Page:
Recently I paid a visit to my local DMV to renew my license. Back in 1986, when we first arrived in California from New York, I took a written test for the privilege of driving a car in the Golden State. Now I had to do it again. I guess every thirty-two years they want me to check in, so back I went. In 1986 when I was a slip of a thing, I didn’t bat an eyelash about taking a written test. The first time I took the test – and it seemed to have dozens of questions then – I passed without studying. This time I was very nervous. Age will do that to you. I actually read the booklet twice. There were only eighteen questions this time and you’re allowed to miss three. I only missed one. More on that later. As a writer, I tend to observe my fellow-man, woman, and wombat. I’m not sure what a wombat is, but if one was hanging around, I would observe it. All fodder for the writing, doncha know. So that morning, as I hustled through the many plateaus of renewing my license, I observed like the dickens. First off, probably over a thousand people pass through those doors daily. It is unbelievably well-ordered, organized chaos. But it works. Most of the people waiting didn’t have an appointment. Make note of that. If you go, have an appointment. Otherwise, you’re doomed to wait in line for hours. As I had an appointment, I can’t say I breezed through but very nearly. But appointment or not, everyone was treated well. The personnel was kind, patient and caring. Every last one of them. And it surprised me because whether you had an appointment or not, something happens to homo sapiens when crossing that threshold. We…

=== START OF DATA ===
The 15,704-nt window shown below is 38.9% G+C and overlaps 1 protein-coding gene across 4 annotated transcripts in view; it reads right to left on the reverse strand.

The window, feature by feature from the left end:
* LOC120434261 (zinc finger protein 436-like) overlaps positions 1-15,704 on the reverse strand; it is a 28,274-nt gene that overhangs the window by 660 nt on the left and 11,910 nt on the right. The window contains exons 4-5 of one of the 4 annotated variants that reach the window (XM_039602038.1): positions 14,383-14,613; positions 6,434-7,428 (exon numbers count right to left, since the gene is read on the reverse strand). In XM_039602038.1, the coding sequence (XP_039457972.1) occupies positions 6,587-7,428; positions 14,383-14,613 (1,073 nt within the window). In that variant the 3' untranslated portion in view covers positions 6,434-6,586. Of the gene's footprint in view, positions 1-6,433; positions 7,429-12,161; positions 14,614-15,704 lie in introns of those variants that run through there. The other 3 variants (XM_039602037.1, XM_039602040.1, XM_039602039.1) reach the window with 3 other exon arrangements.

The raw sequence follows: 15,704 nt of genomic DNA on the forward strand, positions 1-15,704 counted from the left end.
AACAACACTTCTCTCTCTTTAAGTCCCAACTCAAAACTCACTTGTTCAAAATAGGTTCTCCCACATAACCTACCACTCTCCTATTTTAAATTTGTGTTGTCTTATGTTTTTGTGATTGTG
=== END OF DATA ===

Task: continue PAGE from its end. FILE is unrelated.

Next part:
I usually don’t do a hard-sell hawk but this is over a $30 value. This first of a series featuring murder and assorted mayhem by ten critically acclaimed, award-winning, and bestselling authors (including yours truly) is available for only 99¢ until the end of April. Sleuthing Women: 10 First-in-Series Mysteries is retiring at the end of April 2018. If you never picked up your copy, now is the time. You only have until the end of April to sample each writer’s work for only 99¢. Come May those ten titles will cost $30.90 if purchased separately. Sleuthing Women: 10 First-in-Series Mysteries is a collection of full-length mysteries. Each novel in the set is the first book in an established multi-book series—more than 3,000 pages featuring amateur sleuth, caper, and cozy novels with a combined total of nearly 2,000 reviews on Amazon, averaging 4-stars.
Folk-Lore is a wonderful thing. I always thought I was half Italian, a quarter Irish, and the rest was a mish-mash of good ol’ American. In my mind, being a quarter Irish answered a lot. After all, didn’t I have a grandmother whose maiden name was Margaret MacLaughlin? Didn’t I look good in Emerald green? Didn’t I believe in the wee people? I don’t think we need mention my fiery temper. Underneath this Claroil blond lives the soul of a redhead. But not much of my preconceived notions were true, and there’s the downside of doing your DNA. Yes, I am half Italian and I still look good in Emerald green. And my grandmother’s name is the same. Only the quarter is Scots, not Irish. Hoot man, I can live with that. Pass the haggis and hand me a kilt. But the truth? I so loved being Irish. The culture appeals to my sense of whimsy. Ireland has a charm all its own. I even hoped one day to go back to the ‘old country’ and find distant relatives. But maybe I’ll paddle my canoe from Africa to Tahiti because Ancestry dot com also said I was 1% Polynesian Princess. Alright, I threw in the princess part, because if I can’t be Irish being a princess makes up for it. But only a little.